Comment: Two commenters requested that we include a listing for diabetic neuropathy. One of these commenters noted that sympathetic neuropathy, a type of diabetic neuropathy, is difficult to evaluate and asked that we not eliminate all listing provisions for evaluating this disorder. The other commenter believed that a reference to the neurological body system was not enough and that the criteria in listing 11.04B were too vague for evaluating diabetic neuropathy. This commenter was also concerned that some of our adjudicators might not understand that neuropathy caused by DM is different from other types of neuropathy and that it does not have to result in amputation to be disabling. The commenter suggested that we should have a listing for diabetic neuropathy that addresses peripheral, autonomic, proximal, and focal neuropathies. In support of their comments, both commenters referred to remarks made by a speaker at the outreach policy conference in Atlanta. One commenter who cited the speaker's remarks said that evaluating a “diabetic gut” is a very specialized and difficult procedure. The other commenter cited the speaker's statement that a person who has not had an amputation can still be disabled by peripheral neuropathy. This commenter believed that some adjudicators and medical experts consider only amputations.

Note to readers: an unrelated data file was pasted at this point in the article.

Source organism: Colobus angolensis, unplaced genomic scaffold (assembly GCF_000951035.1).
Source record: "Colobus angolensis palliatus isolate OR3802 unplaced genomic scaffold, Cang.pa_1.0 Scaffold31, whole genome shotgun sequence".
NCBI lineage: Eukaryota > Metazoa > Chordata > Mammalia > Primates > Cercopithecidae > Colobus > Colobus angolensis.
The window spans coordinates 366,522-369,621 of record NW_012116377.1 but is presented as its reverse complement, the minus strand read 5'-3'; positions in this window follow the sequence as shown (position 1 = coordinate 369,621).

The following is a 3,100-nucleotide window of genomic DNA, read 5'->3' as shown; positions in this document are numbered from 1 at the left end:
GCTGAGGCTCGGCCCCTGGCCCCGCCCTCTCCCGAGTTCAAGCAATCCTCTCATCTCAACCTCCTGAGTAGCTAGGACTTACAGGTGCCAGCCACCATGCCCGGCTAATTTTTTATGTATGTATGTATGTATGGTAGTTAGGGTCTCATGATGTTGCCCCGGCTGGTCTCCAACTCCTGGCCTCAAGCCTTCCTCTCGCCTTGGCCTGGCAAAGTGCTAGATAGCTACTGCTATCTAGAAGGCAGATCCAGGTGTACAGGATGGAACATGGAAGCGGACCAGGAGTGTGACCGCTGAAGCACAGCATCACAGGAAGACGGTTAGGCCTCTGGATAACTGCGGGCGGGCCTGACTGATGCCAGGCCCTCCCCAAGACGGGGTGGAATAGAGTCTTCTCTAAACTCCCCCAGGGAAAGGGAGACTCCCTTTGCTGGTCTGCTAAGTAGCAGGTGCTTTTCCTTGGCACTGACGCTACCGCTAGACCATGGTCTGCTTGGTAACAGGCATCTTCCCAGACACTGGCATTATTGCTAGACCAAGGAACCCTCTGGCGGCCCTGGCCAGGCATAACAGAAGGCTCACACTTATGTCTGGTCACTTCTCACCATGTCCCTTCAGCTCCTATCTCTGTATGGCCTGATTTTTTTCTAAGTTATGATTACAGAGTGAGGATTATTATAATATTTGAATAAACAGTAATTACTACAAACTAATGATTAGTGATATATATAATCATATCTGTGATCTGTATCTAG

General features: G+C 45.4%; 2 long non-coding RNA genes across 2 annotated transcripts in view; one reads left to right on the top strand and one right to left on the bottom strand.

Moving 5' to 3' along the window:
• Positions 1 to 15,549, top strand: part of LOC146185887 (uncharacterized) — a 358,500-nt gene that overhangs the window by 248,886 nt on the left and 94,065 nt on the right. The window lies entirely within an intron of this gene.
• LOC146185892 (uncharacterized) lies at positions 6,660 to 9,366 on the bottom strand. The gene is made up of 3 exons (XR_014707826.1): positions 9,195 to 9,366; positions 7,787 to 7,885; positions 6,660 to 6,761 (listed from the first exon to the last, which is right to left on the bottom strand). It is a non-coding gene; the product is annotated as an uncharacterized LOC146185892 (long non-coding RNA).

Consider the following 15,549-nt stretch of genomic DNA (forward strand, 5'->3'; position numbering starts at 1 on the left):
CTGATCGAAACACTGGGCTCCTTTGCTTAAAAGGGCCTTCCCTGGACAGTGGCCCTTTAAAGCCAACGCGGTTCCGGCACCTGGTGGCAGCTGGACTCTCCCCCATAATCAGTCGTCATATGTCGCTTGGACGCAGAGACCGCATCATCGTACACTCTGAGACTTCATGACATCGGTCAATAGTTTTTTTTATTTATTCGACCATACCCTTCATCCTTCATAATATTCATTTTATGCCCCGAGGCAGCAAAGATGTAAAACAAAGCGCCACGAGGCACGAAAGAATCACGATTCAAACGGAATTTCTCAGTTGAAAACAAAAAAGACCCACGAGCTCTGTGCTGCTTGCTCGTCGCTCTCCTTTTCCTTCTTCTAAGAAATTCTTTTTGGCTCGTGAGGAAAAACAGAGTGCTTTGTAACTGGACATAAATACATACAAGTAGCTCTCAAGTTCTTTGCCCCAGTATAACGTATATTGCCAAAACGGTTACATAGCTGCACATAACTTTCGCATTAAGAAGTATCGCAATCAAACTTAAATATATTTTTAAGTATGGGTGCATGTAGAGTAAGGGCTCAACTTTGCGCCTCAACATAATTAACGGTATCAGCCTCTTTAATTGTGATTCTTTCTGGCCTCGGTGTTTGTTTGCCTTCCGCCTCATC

Response: The DM listings we are removing did not include a provision for sympathetic neuropathy, so these final rules do not remove any existing provisions about that medical problem. We also do not agree that the speaker's comments at the Atlanta outreach meeting support the suggestion that we add a DM listing for neuropathy. We reviewed the remarks to which the first commenter referred, and we believe that the doctor was referring to what he perceived as shortcomings in how we consider neuropathies, including non-diabetic neuropathies, in our neurological body system in 11.00 and 111.00 of our listings. We will consider those remarks when we revise the neurological listings. Moreover, the doctor's remarks discussed the variability of the effects of neuropathy on different persons who work at different types of jobs, and we believe that his remarks support our current policy of considering those effects on a case-by-case basis.